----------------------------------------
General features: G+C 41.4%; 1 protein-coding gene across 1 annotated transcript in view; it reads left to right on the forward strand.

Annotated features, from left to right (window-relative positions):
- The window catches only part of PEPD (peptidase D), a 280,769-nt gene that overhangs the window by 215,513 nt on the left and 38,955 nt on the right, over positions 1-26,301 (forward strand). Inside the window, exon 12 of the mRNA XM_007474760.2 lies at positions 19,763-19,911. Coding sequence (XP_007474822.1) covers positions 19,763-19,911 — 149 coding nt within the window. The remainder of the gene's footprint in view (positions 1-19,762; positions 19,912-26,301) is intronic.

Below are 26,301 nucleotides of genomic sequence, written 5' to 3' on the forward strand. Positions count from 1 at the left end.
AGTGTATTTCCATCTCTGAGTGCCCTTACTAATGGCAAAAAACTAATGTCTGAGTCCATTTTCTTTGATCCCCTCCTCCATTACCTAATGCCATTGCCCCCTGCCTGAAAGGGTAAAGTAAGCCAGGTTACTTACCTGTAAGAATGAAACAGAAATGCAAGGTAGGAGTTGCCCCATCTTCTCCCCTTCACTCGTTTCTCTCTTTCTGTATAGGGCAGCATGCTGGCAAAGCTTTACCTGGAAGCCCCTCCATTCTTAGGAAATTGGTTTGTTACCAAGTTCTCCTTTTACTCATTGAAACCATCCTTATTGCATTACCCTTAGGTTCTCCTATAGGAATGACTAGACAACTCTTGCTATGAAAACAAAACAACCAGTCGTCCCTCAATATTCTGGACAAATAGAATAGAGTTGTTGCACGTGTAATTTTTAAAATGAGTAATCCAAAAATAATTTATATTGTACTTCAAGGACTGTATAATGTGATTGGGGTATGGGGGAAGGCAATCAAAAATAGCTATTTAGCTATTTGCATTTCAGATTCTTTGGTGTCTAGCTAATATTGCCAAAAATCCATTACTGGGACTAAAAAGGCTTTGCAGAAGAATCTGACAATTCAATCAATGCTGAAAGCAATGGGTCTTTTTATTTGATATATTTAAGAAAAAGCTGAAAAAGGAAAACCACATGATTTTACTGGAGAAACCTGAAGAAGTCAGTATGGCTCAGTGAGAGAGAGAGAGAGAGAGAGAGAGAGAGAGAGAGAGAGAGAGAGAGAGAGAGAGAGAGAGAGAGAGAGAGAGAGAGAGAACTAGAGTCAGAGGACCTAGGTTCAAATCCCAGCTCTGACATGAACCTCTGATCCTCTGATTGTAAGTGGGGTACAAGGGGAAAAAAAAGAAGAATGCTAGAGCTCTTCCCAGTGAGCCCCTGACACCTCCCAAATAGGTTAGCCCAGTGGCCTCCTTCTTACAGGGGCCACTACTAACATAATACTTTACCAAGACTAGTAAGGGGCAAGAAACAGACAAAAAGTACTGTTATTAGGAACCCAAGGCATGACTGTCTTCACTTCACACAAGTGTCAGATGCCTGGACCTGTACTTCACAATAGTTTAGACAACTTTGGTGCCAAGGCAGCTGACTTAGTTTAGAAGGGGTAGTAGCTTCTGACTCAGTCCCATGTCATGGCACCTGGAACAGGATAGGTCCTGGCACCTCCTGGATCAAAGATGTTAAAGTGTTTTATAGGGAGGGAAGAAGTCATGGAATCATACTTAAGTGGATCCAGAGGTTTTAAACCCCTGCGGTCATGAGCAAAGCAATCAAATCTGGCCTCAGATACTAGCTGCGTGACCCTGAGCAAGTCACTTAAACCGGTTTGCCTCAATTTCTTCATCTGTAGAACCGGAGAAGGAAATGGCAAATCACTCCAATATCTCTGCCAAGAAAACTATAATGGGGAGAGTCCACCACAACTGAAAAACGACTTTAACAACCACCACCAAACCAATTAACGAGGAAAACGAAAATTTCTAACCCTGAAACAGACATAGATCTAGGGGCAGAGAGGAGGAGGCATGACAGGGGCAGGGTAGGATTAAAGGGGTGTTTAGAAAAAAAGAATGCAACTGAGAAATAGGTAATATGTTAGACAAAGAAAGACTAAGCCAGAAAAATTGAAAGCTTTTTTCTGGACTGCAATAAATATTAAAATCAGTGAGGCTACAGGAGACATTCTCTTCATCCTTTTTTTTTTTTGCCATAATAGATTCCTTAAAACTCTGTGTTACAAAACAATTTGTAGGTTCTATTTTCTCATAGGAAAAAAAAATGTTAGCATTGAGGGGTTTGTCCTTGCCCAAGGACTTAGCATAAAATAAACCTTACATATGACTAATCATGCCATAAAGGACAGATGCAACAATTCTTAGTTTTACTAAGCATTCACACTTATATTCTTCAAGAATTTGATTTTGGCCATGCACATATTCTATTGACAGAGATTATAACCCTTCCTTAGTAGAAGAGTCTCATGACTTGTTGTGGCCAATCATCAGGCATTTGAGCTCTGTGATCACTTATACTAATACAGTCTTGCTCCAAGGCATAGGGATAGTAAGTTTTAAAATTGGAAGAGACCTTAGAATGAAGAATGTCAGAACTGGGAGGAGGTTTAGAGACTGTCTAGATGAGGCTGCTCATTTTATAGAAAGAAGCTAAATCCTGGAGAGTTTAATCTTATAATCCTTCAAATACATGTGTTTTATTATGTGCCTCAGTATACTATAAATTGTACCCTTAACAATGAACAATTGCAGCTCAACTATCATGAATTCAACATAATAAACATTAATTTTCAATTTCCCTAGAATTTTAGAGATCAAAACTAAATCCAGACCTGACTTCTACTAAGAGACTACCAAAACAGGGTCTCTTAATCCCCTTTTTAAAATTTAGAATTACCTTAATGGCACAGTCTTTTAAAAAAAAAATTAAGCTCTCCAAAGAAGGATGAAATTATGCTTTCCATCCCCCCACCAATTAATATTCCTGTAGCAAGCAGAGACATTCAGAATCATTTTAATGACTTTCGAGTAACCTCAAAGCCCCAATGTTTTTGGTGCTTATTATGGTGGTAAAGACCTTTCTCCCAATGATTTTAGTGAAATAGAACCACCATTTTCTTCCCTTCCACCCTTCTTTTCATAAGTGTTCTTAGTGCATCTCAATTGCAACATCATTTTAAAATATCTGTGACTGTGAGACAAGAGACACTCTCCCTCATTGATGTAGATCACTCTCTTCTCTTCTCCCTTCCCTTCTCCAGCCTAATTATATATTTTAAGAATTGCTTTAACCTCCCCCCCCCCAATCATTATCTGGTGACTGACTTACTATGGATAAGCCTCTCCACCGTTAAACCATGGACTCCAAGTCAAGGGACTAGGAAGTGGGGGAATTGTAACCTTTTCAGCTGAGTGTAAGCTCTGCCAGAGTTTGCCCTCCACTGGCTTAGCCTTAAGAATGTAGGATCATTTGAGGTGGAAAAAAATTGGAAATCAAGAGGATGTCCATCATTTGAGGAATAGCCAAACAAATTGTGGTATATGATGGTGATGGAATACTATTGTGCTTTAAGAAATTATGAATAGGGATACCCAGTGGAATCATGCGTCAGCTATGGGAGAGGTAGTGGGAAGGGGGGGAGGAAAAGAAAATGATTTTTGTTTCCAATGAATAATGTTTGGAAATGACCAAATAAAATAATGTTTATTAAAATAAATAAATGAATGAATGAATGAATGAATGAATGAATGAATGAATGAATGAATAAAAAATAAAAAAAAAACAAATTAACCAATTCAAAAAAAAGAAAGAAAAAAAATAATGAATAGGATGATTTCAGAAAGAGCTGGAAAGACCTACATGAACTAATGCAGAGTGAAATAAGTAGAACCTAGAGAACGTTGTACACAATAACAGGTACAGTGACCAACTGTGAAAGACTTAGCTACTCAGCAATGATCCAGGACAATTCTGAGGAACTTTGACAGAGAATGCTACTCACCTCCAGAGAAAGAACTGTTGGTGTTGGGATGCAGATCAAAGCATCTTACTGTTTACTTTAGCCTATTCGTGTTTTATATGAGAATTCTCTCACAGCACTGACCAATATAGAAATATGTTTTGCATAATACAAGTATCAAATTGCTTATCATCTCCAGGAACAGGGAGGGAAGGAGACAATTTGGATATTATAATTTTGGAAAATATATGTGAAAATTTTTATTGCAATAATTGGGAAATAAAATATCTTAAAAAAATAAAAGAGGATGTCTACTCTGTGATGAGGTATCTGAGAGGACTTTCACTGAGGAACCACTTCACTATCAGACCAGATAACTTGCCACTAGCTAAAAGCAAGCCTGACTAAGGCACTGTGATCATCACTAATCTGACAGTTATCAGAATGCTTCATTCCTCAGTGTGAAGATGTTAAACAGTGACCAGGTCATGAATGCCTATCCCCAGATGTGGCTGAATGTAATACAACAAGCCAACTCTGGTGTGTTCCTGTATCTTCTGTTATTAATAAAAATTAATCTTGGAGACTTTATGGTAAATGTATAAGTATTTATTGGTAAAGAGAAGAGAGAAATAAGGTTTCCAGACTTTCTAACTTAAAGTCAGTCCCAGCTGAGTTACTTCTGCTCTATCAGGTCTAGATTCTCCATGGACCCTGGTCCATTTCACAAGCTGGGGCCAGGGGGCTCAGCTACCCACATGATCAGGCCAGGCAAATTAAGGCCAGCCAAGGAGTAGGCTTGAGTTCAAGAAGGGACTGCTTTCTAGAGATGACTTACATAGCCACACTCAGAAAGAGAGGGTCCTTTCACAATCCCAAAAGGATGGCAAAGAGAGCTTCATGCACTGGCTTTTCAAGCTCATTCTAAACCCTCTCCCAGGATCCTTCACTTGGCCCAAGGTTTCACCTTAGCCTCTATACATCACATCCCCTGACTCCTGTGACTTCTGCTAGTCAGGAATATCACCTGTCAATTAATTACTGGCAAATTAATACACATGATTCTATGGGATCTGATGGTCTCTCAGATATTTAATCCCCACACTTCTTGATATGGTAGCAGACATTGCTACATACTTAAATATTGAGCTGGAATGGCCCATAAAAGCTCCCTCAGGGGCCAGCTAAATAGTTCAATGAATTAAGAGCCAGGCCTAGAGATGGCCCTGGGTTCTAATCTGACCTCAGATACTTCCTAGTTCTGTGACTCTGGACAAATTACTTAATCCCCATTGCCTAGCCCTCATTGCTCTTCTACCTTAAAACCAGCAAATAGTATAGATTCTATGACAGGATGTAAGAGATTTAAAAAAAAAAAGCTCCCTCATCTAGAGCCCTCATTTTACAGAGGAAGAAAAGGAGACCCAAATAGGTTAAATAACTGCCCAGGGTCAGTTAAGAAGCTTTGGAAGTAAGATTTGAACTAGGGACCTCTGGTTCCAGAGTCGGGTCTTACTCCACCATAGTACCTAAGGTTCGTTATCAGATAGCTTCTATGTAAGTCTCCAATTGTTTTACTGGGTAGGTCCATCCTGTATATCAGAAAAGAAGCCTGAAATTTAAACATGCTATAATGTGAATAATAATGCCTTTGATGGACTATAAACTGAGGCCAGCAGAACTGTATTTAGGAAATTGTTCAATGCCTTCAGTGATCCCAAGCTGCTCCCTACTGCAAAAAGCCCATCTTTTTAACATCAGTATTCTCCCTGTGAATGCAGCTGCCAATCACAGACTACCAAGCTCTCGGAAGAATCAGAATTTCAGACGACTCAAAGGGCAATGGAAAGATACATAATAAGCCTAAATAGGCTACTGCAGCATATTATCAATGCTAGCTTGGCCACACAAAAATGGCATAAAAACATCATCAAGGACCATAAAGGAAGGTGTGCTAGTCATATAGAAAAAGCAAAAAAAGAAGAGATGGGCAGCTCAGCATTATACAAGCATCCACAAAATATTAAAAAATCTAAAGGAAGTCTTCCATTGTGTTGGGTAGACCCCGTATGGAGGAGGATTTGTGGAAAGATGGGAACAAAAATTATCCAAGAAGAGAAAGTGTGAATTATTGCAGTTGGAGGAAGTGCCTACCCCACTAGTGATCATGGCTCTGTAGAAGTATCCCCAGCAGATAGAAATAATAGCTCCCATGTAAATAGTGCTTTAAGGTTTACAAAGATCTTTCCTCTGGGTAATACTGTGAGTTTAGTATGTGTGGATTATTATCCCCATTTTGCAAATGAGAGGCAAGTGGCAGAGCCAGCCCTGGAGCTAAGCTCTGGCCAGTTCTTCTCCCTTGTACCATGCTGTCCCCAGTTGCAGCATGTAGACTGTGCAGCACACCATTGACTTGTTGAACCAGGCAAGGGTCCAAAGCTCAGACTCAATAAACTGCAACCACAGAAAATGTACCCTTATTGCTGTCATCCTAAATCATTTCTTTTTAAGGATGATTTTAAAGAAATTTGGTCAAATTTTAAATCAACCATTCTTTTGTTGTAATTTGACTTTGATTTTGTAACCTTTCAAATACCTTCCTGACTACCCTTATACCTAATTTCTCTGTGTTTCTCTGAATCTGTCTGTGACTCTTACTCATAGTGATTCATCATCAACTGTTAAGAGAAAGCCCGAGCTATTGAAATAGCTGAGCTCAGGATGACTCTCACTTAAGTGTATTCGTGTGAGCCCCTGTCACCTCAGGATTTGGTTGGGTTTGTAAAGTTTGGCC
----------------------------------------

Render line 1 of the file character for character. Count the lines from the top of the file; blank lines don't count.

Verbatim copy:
General features: G+C 41.4%; 1 protein-coding gene across 1 annotated transcript in view; it reads left to right on the forward strand.